I've just come back from a very long day at the office. They needed the data inputted now, but they didn't have the data yet, so I stuck around and did optional work while waiting for it to come. I feel sorry for the people who will have to check my work; it takes more than twice as long as it does for me to enter it.

I deserve some time to relax, so I'll give myself some time before I have to work.
11:30 - Angles and Circles
1:00 - blog.

The rest I can do what I like with.

I'm not good enough, but today is going to be perfect.
Time allocation: Data entry 10:36
Mundane activities 7:23
TV 5:25
The blog 2:15
Comics 1:53
Mowing the lawn 0:14
I'm sorry! I know, I messed up. Give me another chance.
Performance review: Oy. It's a terrible plan, not nearly precise enough. You should have written the opening statement during the morning commute, not back at the computer when you were falling on your face. And considering how messy the plan is, it's no surprise you didn't follow it. Look, if it takes all month to get your performance right, we'll take all month. But I'd like my turn already, so get it right.
First activity: Making up a new Jewish song 1:45
Time allocation: Music 7:36
Mundane activities 2:23
I composed a tune to two verses from Mishlei. It's not very good. It sounds like Abie Rotenberg, except that Abie Rotenberg's songs are elegant. This is simple, but not elegant. It doesn't help that as usual for Jewish music I'm working with lyrics that weren't written to be sung. American composers can get away with garbling the words until they're just a bunch of sounds you're attaching music to, because they only ever speak Hebrew in a garbled form. But in a Hebrew-speaking country you've got to pronounce it properly, so the music tends to get more awkward to fit the arbitrary distribution of accents. But apart from all that, my melody and chord progressions are just boring. I've been overusing the tritone chord jump - it used to sound awesome, but I used it here and it doesn't make any impression at all. It's become a habit to rely on that to give a jolt to the music, and it doesn't work anymore. But everything I'm doing with this song comes from habits. I didn't at any point think about what I was doing, I just did it easily. Every second there's something I'm repeating from other pieces. I should go back to common time - I've been hanging around by six eighths for way too long.

There are two questions surrounding this song. The first is whether it will grow on me. The second is how much I care. The only reason to do Jewish music is because it'll sell. And most of the Jewish music that sells isn't even trying to be any good. I suppose that's true of most music in general. So if I make any effort at all, I can make a CD that's better than the majority of the rest in all but production values. Is that good enough to sell? I don't know. I need to decide where I'm putting the balance here between churning out product and making art. Certainly I won't go all the way to the standing-up-for-integrity extreme, because I don't actually agree with any particular sect of Judaism's values. If I go with my own values, criticizing everyone and praising blogging and alternative forms of reality, there goes the marketability and hence the entire point of the exercise. I guess the balance I'd like here is to do half-asleep recitations of verses, but where the music doesn't entirely clash with the meaning and I find the music to be pretty.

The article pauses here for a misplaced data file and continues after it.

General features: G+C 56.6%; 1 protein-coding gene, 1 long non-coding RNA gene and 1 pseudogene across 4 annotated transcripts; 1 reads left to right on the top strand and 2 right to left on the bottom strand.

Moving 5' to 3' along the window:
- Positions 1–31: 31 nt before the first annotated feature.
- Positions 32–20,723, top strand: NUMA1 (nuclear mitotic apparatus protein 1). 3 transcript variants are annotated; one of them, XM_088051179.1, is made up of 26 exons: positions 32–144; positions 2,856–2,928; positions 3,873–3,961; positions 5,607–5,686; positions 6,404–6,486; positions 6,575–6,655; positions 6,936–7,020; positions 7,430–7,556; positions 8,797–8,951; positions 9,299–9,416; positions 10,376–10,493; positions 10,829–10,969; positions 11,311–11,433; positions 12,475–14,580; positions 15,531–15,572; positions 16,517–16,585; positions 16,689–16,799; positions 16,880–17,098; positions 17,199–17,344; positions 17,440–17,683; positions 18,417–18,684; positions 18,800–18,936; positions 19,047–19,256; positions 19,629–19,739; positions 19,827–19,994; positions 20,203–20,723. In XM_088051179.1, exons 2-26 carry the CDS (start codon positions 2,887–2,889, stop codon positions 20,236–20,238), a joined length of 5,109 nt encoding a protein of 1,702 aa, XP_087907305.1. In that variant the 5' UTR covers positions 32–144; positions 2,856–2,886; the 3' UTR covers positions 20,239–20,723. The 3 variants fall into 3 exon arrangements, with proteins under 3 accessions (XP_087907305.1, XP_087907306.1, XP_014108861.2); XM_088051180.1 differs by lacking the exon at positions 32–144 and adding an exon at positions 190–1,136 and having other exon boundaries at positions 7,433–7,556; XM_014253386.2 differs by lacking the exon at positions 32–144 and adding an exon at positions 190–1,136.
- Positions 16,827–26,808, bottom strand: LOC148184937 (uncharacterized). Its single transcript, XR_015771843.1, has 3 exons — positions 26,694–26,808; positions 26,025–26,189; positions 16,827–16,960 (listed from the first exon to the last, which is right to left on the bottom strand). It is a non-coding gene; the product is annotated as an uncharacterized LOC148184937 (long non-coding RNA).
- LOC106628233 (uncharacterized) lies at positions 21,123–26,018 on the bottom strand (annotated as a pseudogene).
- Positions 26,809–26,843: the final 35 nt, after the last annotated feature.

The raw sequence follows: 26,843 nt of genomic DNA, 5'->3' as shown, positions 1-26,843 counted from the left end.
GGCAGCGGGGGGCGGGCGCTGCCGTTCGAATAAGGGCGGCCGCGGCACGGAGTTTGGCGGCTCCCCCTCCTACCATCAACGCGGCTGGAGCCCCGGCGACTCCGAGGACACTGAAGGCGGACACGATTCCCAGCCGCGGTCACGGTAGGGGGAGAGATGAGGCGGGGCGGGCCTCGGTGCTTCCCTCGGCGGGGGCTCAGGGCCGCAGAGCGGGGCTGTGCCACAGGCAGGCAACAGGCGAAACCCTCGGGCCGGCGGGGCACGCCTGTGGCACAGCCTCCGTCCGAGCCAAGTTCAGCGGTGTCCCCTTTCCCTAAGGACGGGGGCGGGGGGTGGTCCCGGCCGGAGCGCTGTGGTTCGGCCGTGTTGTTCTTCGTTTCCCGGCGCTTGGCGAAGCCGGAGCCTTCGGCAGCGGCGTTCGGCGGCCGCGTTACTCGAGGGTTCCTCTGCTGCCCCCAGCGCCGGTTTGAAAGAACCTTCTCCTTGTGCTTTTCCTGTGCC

I listened to Brahms' third symphony. Oh my God he was incredible. I know what Brahms sounds like -he has a style, and repeating mannerisms- so how is his work always able to surprise me? No, "surprise" isn't the right word. It is surprising, but it's more than that... it's got the intensity of a punch to the face, and you're thinking, where the heck did that come from and how did it seem like it was always there? I thought I knew where it was going, and this is so much cooler that now where I thought it was going seems laughable! What I learned is, I need to pay more attention to harmonic possibilities and stop phoning it in.
Notes: I also watched the 1953 musical The 5,000 Fingers of Dr. T, written by Dr. Seuss. It is every bit as imaginative as you'd expect, except for the songs and the ending.
Performance review: I'm not sure why you jumped in here -it's not your turn yet. I see we'll have a lot to work on. But for now, please let the worker finish up.
First activity: Going out to lunch with Miriam and my mother 1:42
1:00 - Angles & Circles (top right)
2:00 - lunch
2:25 - clean the computer room
2:55 - try to connect the old VCR to the TV
3:10 - connect to the network to download Breaking Bad; read comics
3:50 - Angles and Circles (far left)
6:55 - dinner
7:20 - check money situation
7:40 - disconnect from internet; practice Hebrew
9:00 - Watch TV
9:55 - Angles and Circles (right side)
11:30 - check e-mail (but not forum!)
11:35 - score.

I'm not good enough, but today is going to be a ten-pointer.
Time allocation: Mundane activities 4:37
Angles and Circles 2:36
TV 2:02
Lunch 1:42
Practicing my Hebrew 1:07
Comics 0:37
Buying new headphones and pens 0:34
Plugging in the VCR 0:25
Reviewing money-related stuff 0:13
Cleaning 0:10
I filled in a large section at the top left of Angles & Circles, then noticed an error and undid my work. I filled in another section at the top right that will stay.

My mother and my sister Miriam were going out to lunch and asked me to come along, so I rescheduled the day to take place two hours later than planned.